Under the same sky
We may be a small Canadian town, but the success of the James Webb space telescope affects us all
My Grandma Dolly loved to watch the night sky. Whether it was the aurora borealis, Orion the Hunter, an eclipse or an occasional meteor shower, I have wonderful memories of being wrapped tightly together in a woolly blanket, staring up and feeling full of possibility.
Growing up in the relative darkness of Jasper National Park allowed us to enjoy the stars without the visual noise that comes with being surrounded by thousands of street lamps and traffic lights. Recently, the Royal Astronomical Society of Canada officially designated Jasper National Park as a Dark Sky Preserve – an area that is for the most part free of artificial light. One of the goals behind dark sky preserves is to continue to foster people’s relationships with celestial bodies, and to promote the field of astronomy. Hopefully, opportunities to view the stars and planets inspire more than astronomers to wonder: What else is out there?
We know a little bit more about what lies beyond earth from the undertakings of the Canadian Space Agency and the National Aeronautics and Space Administration (NASA). Because of missions like Apollo 11 (one giant step) we know about moon rocks and mountains on the moon. The Hubble Space Telescope has told us a lot about black holes that we couldn’t discover from the ground and has helped us discover other planets and stars.
Most recently, NASA and participating countries (including Canada) have been building the James Webb Space Telescope (JWST). This space telescope will have the ability to show us things my Grandma Dolly could never have imagined. It will be capable of finding the first galaxies that formed in the early universe, and connecting the Big Bang to our own Milky Way. It will observe stars forming planetary systems, using technology that may allow us to predict whether or not there is life on other planets.
“It is in some sense a time machine – taking us almost 13 billion years back in time” says Dr. Robert Thacker, Canada research chair in astronomy and astrophysics at St. Mary’s University.
The telescope was set to launch in 2014, but the project is currently on the chopping block at the hands of the United States House of Representatives, who cite a large budget and cost overruns as reasons for discontinuing.
According to Thacker, these are worrisome times for astronomy.
“We have a community of 550 scientists doing astronomy research in Canada. In some sense the ramifications of the discoveries that won’t be made [if the project is cancelled] affects everyone, because JWST would look at so many different things; planets, stars, galaxies, you name it. It would have a huge impact. If the Hubble Space Telescope opened a window on the universe, then JWST will bust open the barn doors,” he says.
Thacker is sympathetic to the need to cut programs during tough economic times, but when it comes to the JWST, he suggests that it’s not quite that simple.
“It’s seems like you’re saving money, but when you cut away from technology like this you cut off your nose to spite your face. From [these projects] you learn new science and develop new technologies, and many of the companies that build these new technologies then spin off these ideas into new products.”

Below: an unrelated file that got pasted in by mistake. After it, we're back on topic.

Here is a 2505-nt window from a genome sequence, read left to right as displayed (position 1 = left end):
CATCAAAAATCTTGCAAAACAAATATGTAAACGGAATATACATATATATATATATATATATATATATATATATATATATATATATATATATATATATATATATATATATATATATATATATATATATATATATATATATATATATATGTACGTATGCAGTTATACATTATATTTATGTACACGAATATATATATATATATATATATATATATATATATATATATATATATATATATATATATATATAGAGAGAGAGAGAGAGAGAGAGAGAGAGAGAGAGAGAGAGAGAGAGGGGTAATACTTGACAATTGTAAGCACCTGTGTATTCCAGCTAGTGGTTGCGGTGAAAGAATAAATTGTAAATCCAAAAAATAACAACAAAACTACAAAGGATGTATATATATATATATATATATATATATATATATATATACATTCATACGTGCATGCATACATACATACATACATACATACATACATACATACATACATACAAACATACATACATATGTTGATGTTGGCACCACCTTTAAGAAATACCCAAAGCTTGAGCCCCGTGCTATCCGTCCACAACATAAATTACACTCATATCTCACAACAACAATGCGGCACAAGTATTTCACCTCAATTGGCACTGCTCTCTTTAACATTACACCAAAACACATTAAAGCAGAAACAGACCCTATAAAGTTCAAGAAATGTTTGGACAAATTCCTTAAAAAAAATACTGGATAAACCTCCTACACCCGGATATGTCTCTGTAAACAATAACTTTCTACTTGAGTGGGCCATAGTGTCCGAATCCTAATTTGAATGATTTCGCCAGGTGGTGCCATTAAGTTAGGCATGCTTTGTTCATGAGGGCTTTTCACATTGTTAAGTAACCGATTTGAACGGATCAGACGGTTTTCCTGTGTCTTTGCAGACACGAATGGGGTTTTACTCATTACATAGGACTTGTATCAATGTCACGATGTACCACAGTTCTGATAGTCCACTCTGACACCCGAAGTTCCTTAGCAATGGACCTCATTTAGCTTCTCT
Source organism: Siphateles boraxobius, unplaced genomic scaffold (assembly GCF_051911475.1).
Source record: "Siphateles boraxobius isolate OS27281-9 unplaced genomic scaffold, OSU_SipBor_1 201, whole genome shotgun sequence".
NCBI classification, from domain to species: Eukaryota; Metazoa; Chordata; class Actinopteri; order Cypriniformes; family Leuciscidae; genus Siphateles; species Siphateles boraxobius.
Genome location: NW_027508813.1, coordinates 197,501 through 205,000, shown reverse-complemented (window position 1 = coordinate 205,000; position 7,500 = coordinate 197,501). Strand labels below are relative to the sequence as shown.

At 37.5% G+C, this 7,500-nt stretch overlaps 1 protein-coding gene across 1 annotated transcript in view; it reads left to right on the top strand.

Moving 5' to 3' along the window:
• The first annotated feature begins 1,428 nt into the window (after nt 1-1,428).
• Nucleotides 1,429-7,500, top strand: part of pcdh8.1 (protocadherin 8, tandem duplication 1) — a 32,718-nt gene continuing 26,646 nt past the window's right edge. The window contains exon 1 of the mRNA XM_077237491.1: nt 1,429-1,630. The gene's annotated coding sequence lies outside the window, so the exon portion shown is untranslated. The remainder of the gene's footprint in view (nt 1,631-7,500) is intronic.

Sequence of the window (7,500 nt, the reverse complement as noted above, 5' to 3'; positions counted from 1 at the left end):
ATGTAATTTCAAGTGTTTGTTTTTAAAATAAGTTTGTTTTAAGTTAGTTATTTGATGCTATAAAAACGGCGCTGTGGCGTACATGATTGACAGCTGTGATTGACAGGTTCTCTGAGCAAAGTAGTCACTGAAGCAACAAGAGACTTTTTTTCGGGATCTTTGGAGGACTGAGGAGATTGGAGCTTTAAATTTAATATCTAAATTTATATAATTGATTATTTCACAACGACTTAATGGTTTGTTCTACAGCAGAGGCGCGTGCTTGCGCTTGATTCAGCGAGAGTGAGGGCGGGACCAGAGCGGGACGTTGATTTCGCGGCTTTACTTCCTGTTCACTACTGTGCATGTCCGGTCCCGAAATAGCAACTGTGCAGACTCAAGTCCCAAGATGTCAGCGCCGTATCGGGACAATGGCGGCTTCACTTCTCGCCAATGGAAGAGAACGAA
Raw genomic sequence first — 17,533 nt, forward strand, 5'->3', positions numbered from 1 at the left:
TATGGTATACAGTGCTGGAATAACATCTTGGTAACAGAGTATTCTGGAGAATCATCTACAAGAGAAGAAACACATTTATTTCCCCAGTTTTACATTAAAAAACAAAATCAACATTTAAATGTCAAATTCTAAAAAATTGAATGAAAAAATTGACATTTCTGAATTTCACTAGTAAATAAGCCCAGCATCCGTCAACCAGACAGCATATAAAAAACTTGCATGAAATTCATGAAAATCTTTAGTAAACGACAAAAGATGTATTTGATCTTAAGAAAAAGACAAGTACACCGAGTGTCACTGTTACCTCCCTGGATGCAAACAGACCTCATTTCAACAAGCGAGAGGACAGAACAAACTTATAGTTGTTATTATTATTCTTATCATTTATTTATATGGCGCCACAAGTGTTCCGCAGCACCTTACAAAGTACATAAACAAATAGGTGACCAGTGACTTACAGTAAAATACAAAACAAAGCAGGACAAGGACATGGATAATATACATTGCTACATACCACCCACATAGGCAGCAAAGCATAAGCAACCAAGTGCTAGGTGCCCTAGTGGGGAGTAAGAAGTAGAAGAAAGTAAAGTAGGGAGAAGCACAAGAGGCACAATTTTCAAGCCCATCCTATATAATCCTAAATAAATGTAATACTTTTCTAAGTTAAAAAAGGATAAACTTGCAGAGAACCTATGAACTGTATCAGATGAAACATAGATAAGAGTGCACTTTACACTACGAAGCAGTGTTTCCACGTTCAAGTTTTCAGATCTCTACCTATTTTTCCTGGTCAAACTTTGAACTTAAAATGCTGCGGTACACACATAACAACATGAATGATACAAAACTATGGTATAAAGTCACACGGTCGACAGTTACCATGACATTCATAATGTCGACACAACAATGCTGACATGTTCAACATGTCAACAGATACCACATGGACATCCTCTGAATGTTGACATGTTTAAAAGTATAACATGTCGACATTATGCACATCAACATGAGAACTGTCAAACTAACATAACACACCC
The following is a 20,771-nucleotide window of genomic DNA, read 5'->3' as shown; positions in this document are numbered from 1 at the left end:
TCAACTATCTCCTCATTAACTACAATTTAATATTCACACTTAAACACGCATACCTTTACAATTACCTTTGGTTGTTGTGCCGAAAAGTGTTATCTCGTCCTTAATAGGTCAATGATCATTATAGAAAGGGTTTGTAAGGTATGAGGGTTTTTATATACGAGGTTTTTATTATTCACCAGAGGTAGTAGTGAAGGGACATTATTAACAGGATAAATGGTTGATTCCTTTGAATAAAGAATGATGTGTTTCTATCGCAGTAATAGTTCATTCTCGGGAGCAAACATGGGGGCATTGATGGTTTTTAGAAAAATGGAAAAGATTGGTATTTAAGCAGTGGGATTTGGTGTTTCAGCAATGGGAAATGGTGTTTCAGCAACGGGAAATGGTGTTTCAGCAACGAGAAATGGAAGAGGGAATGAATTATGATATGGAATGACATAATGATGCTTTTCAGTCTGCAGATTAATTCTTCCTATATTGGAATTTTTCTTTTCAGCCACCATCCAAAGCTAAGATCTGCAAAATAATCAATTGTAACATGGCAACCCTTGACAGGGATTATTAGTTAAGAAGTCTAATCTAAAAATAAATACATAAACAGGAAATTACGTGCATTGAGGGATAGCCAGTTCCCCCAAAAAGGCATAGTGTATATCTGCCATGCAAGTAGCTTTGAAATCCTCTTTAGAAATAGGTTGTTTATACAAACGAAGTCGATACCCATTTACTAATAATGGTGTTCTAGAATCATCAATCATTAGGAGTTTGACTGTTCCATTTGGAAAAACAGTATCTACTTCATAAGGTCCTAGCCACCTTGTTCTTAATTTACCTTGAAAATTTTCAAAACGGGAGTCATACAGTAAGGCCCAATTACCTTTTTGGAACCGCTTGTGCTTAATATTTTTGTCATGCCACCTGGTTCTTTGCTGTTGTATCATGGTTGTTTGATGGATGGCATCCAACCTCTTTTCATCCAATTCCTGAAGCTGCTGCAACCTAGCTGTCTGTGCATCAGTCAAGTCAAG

For example, it turns out that the technology used to detect incredibly weak distortions in space-time can be used here on earth to detect stealth planes. X-ray telescopes led to the development of x-ray baggage scanners. Remember when cameras went digital? A key component in digital imaging is a charge-coupled device developed from space technology. Enjoy sitting on your living room couch while pounding away wirelessly on your laptop? Wi-Fi is made possible by techniques from radio astronomy. Thacker points out that Australia’s Science Agency (the Commonwealth Scientific and Industrial Research Organization) netted $250 million last year in royalties from Wi-Fi technology because they licensed the relevant techniques out of astronomy.
Dr. Thacker also points out that the cost of the program is small relative to other program budgets.
“When you look at the annual NASA budget compared to the [U.S.] military budget, it’s tiny. And if you look at the overall government expenditure…JWST is 1/2000th of the deficit, so it’s not that large a part.”
Besides, the United States is not the only country that has contributed dollars to the project. Thacker explains that Canada has committed $147 million to JWST, of which a sizable amount has already been spent on the development of two special instruments. Canada is developing the fine guidance sensor, which would control how the telescope is pointed.
“It’s accurate to the width of a hair about four kilometers away,” says Thacker.
Canada is also contributing the tunable filter imager, which would allow us to view the sky in different wavelengths. The trade-off for our research and investment would be five per cent of the observing time on the James Webb telescope, which Thacker says is “really good value for money for Canadians.”
One cold winter night, I brought my Grandma Dolly outside to watch the aurora borealis wave like green ghosts in the dark sky outside her home. I am grateful for the memory – she died two weeks later of complications due to breast cancer. She would have died much earlier had medical advancements not prolonged her life. Because a lot of image processing techniques developed in astronomy have been applied to medical imaging, astronomy may well have played a role in allowing us several more years together. We often can’t predict the spinoffs that will come from science, but it’s certain that if we continue to cut fundamental research, we may miss life-altering discoveries.